The morning began with the Public Forum on ScreenNJ - Cancer Prevention , Education and Detection. Dr A Stroup started off the session talking about cancer burden in NJ.
Dr M Steinberg talked about Lung Cancer screening and treatment. Lung cancer is the leading cause of cancer death in women. He also made note of the fact that smoking affects nearly every organ of the smokers body. If a smoker stops smoking, over time the risk of heart attack and stroke will drop. If you have 30 pack years of smoking ( smoke one pack a day for 30 years) then Low Dose CT screening is available to you as a screening tool.
Dr Natalie Pereira discussed Colorectal Screening and noted that it takes about 10 years for a abnormal polyp to become malignant cancer. The risks for colorectal cancer are age, family history, polyps, Lynch Syndrome and eating high quantities of fat or red meat.
|Symptoms of colorectal cancer|
Dr Kinney shared information on the ScreenNJ Statewide program. Less than 60% of the eligible population in NJ has been screened for colorectal cancer and 10% of the eligible population in NJ has had lung cancer screening. We need to educate residents of NJ that these screening tests are available to them.
The Keynote speech was by Dr Steve Rosenberg, Chief of Surgery at the NCI. He presented an overview of the development of cell transfer therapy. There are a number of Immunotherapies using immune cells to recognize and kill cancer cells . He then focused on using those therapies to treat epithelial cancers. Epithelial cells are found in the linings of most organs - ovaries are one of those organs. Cell transfer therapy has had durable regressions in melanoma and in recent research in other epithelial cancers.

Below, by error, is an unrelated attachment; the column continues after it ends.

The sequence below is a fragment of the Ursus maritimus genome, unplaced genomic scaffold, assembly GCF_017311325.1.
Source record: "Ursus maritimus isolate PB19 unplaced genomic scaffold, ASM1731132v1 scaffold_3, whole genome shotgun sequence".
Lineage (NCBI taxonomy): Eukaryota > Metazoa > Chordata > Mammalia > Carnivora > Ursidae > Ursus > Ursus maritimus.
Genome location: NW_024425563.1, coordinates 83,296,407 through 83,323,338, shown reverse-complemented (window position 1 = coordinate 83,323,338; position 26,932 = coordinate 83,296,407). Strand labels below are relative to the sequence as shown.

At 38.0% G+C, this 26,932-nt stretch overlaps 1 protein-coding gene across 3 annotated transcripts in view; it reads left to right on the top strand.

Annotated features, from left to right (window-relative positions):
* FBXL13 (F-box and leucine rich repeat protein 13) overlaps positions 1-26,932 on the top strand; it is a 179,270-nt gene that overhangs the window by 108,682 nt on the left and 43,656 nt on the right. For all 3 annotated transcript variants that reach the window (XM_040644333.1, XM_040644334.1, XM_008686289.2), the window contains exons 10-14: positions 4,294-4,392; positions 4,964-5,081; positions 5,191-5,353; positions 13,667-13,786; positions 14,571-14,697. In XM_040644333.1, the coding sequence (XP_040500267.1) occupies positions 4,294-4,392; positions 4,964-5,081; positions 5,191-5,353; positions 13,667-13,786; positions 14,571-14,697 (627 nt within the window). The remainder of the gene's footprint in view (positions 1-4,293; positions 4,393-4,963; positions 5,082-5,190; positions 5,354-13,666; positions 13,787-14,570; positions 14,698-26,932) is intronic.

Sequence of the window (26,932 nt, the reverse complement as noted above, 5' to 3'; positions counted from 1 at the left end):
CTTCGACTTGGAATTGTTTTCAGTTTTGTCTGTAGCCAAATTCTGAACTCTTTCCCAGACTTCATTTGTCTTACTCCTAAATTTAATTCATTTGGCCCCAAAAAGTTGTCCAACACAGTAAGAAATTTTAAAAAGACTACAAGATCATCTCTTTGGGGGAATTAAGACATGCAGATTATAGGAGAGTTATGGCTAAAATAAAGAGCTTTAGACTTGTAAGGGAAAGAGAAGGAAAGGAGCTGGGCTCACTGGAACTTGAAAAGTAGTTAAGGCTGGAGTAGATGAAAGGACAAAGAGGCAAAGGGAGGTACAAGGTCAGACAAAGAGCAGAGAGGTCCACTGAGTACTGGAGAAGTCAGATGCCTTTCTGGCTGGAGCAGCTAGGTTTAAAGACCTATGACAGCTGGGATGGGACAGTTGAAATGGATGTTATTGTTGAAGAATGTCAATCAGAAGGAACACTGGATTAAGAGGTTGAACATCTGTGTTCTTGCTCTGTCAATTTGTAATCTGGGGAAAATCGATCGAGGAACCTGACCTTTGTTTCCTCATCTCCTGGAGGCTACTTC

After lunch I listened to a short talk on Nanotechnology Approach for Precision Targeted Therapy for Ovarian Cancer by J Sapiezynski, a student at the Earnest Mario School of Pharmacy, Rutgers. He used liposomes as a dose delivery system for cisplatin and SiRNA.
During the poster session I was able to chat with researchers who presented the results of the Gynecologic Cancer Patients' and Supporters' Reports of Sharing (and Holding Back)Cancer-Related information during Onoclogy Visits Study. Eighteen patients ( during cycles 2 and 5 of their treatment) and sixteen caregivers took part in the study. The theme that "Everything is easy to share" showed that patients found it easiest to discuss side effects with their oncology team. Yet there was also a theme of "Nothing held back...except" when patients or caregivers felt uncomfortable sharing some information - such as embarrassing information or prognosis.
I am so pleased to see that important research is taking place right here in my home state.
Every Day is a Blessing!